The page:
Haftar forces announce large air campaign on Turkish targets in Libya
(Updates with Turkish Foreign Ministry statement)
The Russian-backed Libyan National Army announced it was preparing to launch a large air campaign against Turkish targets “in the coming hours”, Bloomberg reported on Thursday.
The statement signals a possible escalation in the battle between the Turkish-backed government in Tripoli and the eastern-based LNA forces led by General Khalifa Haftar, who may be looking to hit back after losing a key airbase southwest of Tripoli on Monday.
“You are about to see the largest aerial campaign in Libyan history in the coming hours,” Bloomberg quoted LNA air force chief Saqr al-Jaroushi as saying in a statement. “All Turkish positions and interests in all cities are legitimate targets for our air force jets and we call on civilians to stay away from them.”
Analysts say Turkey’s contributions were vital in helping the internationally recognised Government of National Accord (GNA) seize the al-Watiya airbase on Monday, as Turkish drones and artillery had pounded the base for weeks before LNA forces retreated. Turkey has also flown in thousands of fighters from allied militias in Syria to aid in the Libyan struggle, according to widespread media reports.
The Turkish Foreign Ministry responded to Jaroushi's announcement, saying that LNA forces would be considered “legitimate targets”.
“We remind it once again that in case of targeting Turkish interests in Libya, this will have very heavy consequences and the putschist Haftar elements will be considered as a legitimate target,” said ministry spokesperson Hami Aksoy in a statement carried by state-run Anadolu news agency.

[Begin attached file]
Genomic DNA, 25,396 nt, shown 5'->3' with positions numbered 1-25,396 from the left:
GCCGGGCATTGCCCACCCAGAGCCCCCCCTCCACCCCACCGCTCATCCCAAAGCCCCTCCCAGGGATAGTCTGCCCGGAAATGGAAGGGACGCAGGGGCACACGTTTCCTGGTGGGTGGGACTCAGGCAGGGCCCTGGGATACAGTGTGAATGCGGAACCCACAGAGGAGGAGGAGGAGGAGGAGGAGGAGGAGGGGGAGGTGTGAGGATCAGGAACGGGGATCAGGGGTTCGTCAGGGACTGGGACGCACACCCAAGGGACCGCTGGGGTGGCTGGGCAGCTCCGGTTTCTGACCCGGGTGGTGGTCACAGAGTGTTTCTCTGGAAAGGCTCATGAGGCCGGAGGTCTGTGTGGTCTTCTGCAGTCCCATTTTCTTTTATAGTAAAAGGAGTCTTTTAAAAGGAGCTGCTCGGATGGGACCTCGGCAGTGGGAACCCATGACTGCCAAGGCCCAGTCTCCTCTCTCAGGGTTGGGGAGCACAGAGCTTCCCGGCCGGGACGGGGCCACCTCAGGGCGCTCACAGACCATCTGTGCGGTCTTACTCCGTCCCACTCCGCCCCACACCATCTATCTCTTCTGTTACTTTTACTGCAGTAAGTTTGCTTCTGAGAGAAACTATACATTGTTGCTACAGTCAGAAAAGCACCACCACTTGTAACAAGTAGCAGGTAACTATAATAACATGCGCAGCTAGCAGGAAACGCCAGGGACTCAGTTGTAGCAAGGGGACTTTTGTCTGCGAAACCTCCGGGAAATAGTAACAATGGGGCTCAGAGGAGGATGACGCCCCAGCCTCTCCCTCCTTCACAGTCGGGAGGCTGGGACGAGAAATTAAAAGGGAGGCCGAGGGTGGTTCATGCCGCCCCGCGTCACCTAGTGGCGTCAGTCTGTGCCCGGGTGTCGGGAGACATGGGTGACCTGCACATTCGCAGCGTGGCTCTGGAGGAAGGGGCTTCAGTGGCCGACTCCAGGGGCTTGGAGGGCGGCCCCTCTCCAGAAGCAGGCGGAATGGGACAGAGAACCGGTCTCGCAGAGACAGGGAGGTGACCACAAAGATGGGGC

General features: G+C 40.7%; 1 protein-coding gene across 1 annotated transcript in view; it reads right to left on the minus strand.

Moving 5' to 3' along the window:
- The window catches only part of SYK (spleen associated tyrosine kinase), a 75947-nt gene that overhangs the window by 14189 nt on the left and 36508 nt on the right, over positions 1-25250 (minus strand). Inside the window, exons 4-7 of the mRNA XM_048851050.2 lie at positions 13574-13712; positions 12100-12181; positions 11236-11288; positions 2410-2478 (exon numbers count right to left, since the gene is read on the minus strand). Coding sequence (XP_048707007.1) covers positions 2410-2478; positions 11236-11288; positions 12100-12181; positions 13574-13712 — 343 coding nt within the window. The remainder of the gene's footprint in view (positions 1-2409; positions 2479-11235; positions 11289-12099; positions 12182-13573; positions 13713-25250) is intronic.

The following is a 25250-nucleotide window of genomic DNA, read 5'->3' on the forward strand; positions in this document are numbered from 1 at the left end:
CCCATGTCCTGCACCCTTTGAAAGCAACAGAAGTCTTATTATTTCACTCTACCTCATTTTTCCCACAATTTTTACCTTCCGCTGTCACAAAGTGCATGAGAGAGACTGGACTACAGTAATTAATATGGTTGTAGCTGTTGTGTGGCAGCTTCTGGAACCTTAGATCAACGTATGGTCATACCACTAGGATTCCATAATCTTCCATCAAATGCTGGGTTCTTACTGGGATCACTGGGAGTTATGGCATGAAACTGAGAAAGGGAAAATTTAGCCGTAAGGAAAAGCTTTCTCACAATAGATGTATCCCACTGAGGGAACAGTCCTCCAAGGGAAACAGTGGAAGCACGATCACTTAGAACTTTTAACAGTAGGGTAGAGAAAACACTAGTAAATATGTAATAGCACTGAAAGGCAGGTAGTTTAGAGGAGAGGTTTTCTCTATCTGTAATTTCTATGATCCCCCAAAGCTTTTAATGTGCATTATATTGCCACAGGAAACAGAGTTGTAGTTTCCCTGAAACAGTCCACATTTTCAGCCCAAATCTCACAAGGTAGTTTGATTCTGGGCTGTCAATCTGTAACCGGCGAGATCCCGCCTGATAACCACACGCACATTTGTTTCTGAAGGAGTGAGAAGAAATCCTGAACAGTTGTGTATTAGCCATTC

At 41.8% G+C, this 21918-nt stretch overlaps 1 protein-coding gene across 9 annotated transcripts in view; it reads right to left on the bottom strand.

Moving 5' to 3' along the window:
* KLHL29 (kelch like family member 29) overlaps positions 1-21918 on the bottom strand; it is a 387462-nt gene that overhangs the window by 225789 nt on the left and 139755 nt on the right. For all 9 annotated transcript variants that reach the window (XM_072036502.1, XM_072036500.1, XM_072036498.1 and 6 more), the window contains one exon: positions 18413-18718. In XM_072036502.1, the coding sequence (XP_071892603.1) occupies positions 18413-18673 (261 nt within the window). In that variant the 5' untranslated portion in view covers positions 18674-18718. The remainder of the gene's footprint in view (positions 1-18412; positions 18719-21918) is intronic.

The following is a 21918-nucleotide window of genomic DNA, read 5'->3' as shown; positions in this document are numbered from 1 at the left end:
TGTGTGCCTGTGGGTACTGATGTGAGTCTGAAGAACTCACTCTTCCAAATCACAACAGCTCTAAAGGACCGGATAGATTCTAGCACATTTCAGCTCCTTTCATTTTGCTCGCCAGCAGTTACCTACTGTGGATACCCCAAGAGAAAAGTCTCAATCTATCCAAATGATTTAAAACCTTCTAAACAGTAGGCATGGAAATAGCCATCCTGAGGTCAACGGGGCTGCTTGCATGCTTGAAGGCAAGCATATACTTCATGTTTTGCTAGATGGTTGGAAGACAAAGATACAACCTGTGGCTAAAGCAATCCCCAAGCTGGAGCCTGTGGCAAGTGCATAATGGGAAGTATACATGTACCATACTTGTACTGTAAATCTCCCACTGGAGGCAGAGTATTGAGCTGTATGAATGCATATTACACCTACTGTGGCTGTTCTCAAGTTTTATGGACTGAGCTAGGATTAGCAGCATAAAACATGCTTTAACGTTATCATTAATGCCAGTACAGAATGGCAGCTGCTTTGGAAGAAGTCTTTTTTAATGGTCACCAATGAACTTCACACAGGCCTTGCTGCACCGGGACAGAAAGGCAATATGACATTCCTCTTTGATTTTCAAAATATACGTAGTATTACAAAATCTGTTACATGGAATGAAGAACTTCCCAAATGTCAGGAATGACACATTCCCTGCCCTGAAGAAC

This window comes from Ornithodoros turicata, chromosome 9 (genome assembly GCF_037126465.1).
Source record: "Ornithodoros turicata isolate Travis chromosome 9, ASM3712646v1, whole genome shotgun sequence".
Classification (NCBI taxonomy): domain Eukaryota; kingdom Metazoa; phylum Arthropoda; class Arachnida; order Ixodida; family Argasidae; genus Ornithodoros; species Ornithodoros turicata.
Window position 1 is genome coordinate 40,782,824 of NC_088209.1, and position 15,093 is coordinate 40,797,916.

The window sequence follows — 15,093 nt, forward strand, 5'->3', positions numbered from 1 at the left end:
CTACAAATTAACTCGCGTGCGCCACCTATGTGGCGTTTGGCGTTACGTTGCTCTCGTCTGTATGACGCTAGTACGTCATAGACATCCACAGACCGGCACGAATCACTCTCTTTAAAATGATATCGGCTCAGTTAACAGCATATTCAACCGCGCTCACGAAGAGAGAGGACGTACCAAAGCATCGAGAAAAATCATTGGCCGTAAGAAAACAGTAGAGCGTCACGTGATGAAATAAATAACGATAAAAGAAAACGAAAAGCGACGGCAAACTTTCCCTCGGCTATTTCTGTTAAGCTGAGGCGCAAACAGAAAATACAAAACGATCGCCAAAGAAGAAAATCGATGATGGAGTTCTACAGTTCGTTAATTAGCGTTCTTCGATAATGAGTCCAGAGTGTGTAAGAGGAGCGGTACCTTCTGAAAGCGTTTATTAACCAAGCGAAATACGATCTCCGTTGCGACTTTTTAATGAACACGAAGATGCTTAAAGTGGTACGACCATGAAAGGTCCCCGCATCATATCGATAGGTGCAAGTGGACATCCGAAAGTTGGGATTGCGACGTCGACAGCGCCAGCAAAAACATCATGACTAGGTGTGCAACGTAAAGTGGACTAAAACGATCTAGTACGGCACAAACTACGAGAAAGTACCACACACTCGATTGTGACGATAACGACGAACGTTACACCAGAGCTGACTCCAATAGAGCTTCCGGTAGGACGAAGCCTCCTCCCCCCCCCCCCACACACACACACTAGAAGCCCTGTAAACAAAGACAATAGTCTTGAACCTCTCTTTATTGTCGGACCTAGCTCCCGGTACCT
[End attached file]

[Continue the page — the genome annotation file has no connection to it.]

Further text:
GNA security chief Fathi Bashagha had told Bloomberg that at least six Soviet-era MiG 29s and two Sukhoi 24s had arrived in the east from a Russian airbase in Syria, possibly to assist the LNA in a new air campaign.
“It is noteworthy that the statement, which is referred by a foreign media outlet and said illegitimate militias loyal to Haftar will target Turkish interests with their air elements, is made after new warplanes are deployed in Libya’s east with foreign support,” Aksoy added.
Ankara propped up the GNA with direct military support in 2019, when an LNA onslaught extended its control to areas surrounding Tripoli. The GNA pushed Haftar's forces back after Turkey ramped up its support with the signing a military memorandum with the Tripoli government in November.
Turkey and Russia had pushed for a resumption of peace talks in January, but the peace process broke down after the ceasefire was repeatedly violated and the GNA and LNA’s foreign backers continued sending arms to the country.